What about canned asparagus?
We do not recommend feeding your chickens canned asparagus. The asparagus will typically still have the same nutrients, however, usually they have way too much sodium. Salt is used as a preservative which is essential in canning asparagus for commercial use.
Is asparagus healthy for chickens?
Asparagus is incredibly healthy for your chickens. They contain a whole host of vitamins, like Vitamin A, B6, C, E, and K, and minerals, like calcium, copper, fiber, selenium, and zinc.
What are the nutritional benefits of asparagus for chickens?
Below, You’ll find the USDA FoodData Center nutritional analysis on a serving size of 1 cup (134g) of raw asparagus.
|Fiber, total dietary||2.8||g|
|Vitamin C, total ascorbic acid||7.5||mg|
|Vitamin A, IU||1,010.0||IU|
|Vitamin E (alpha-tocopherol)||1.5||mg|
|Vitamin K (phylloquinone)||55.7||µg|
What do these nutrients do?
Here are what some of those nutrients mentioned above do to keep your chicken’s body running right.
- Antioxidants: (Beta Carotene, Lycopene) repair damage from free radicals, fight off/prevent future damage, protect from oxidative damage, anti-inflammatory, lower blood pressure, improve heart health in high enough doses, development and health of tissue, skin, and feathers
- Vitamin A: eye, skin, respiratory, and digestive health
- Vitamin B6: healthy blood vessels, eye/vision health, nervous system , immune system
- Calcium: bones and egg shell strength
- Carbohydrates: give chickens energy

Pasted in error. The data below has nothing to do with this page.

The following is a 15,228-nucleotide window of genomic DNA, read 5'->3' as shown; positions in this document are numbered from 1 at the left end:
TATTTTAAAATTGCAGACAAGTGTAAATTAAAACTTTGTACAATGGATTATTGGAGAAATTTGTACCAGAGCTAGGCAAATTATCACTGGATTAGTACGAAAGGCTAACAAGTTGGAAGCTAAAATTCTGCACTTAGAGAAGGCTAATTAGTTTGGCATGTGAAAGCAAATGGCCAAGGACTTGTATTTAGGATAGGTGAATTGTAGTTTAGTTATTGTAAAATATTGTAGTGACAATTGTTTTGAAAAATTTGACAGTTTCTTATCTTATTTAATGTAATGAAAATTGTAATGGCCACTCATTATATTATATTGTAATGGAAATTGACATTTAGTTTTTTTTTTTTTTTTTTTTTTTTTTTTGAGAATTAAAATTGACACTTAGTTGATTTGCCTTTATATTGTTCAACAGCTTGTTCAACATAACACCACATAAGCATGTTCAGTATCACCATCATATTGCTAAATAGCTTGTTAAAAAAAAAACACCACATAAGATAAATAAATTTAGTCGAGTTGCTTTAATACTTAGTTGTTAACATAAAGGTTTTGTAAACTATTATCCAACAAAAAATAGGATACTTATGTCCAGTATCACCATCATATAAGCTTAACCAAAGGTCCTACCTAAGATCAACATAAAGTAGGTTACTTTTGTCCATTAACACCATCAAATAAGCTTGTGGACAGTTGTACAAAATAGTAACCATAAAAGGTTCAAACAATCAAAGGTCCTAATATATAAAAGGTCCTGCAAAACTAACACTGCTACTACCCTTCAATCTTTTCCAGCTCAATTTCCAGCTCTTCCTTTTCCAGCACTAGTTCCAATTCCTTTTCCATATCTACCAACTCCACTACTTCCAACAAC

- Copper: helps digestion and elevates the immune system
- Vitamin C: joint, cellular, and immune health; collagen synthesis
- Vitamin E: immune system support, cell regeneration
- Fiber: only small amounts or they can become constipated, get a blockage, etc; energy, growth, and digestive health
- Folate (B Vitamin): folate deficiency; helps blood formation; healthy feathers & size
- Iron: prevents anemia
- Vitamin K: blood clotting, bone metabolism
- Magnesium: bone strength and development, cellular metabolism, heart health, muscle function
- Potassium: temperature control; hydration & electrolyte regulation, metabolism; heart health/heart disease preventative
- Protein: muscle growth and development
- Selenium: Boosts their immune system and helps with over nutrient balance in selenium deficient areas (most of the US)
- Zinc: immune system and mineral retention
How do you feed asparagus to chickens?
Feeding your chickens asparagus is pretty easy. Your options essentially break down to raw or cooked. Let’s look at the benefits and drawbacks of either method.
If you want to go with the low effort, simple, one and done way, just throw some raw asparagus where your flock gathers to eat. If they have never had asparagus before it may take them some time to try tit out. But, eventually, one brave cluck will, no doubt, mosey over and start pecking away, thus, triggering an entire feathered cavalcade of beak happy chickens.